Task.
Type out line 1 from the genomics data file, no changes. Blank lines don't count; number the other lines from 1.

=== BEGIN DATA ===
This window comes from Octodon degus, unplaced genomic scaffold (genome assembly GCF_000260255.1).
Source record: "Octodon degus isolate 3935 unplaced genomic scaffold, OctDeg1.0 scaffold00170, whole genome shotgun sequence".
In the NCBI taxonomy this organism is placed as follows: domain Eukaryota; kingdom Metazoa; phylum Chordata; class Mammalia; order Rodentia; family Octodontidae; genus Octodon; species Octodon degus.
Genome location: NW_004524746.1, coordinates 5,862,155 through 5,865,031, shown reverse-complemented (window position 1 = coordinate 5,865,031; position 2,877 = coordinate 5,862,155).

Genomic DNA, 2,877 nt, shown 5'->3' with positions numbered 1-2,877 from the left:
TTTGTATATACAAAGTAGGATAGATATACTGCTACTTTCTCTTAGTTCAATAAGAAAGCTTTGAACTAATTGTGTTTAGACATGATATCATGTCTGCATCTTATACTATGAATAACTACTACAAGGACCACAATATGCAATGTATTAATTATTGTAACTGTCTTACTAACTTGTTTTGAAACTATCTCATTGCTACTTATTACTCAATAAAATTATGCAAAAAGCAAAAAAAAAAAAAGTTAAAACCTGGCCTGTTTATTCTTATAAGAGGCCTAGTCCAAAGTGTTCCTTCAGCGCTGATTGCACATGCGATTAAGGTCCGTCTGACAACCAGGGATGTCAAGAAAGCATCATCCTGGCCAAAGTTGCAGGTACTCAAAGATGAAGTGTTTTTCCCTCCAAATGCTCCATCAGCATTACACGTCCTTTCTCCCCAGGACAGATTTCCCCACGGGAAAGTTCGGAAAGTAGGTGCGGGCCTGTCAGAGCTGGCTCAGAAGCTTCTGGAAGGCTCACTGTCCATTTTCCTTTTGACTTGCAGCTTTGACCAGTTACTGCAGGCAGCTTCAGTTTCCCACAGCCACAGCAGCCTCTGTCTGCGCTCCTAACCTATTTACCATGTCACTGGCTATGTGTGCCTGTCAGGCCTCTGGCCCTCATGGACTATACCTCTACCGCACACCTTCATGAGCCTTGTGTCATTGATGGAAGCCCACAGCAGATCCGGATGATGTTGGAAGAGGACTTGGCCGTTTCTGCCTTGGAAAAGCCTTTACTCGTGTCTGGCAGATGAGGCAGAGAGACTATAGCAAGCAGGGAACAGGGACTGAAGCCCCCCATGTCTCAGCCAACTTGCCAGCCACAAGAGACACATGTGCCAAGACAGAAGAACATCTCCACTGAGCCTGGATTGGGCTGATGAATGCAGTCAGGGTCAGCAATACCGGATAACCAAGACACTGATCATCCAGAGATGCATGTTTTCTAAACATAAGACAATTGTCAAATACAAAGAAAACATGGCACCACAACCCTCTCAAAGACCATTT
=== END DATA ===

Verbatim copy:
This window comes from Octodon degus, unplaced genomic scaffold (genome assembly GCF_000260255.1).